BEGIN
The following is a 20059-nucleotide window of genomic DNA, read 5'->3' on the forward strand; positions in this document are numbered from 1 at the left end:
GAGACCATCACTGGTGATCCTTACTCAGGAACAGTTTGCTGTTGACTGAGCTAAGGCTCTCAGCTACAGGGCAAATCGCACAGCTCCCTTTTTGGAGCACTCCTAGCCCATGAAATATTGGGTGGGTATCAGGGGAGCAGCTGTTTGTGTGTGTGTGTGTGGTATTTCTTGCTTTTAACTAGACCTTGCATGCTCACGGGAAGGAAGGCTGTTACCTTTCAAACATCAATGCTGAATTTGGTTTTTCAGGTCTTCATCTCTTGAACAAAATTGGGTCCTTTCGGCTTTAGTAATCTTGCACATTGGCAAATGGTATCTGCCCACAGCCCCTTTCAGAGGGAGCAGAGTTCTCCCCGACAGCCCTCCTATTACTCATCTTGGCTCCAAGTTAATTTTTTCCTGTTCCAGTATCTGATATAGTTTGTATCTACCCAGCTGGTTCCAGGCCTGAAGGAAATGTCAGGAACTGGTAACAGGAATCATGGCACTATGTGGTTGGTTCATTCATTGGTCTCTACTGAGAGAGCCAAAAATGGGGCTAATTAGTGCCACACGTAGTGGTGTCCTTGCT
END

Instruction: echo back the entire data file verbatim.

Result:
The following is a 20059-nucleotide window of genomic DNA, read 5'->3' on the forward strand; positions in this document are numbered from 1 at the left end:
GAGACCATCACTGGTGATCCTTACTCAGGAACAGTTTGCTGTTGACTGAGCTAAGGCTCTCAGCTACAGGGCAAATCGCACAGCTCCCTTTTTGGAGCACTCCTAGCCCATGAAATATTGGGTGGGTATCAGGGGAGCAGCTGTTTGTGTGTGTGTGTGTGGTATTTCTTGCTTTTAACTAGACCTTGCATGCTCACGGGAAGGAAGGCTGTTACCTTTCAAACATCAATGCTGAATTTGGTTTTTCAGGTCTTCATCTCTTGAACAAAATTGGGTCCTTTCGGCTTTAGTAATCTTGCACATTGGCAAATGGTATCTGCCCACAGCCCCTTTCAGAGGGAGCAGAGTTCTCCCCGACAGCCCTCCTATTACTCATCTTGGCTCCAAGTTAATTTTTTCCTGTTCCAGTATCTGATATAGTTTGTATCTACCCAGCTGGTTCCAGGCCTGAAGGAAATGTCAGGAACTGGTAACAGGAATCATGGCACTATGTGGTTGGTTCATTCATTGGTCTCTACTGAGAGAGCCAAAAATGGGGCTAATTAGTGCCACACGTAGTGGTGTCCTTGCT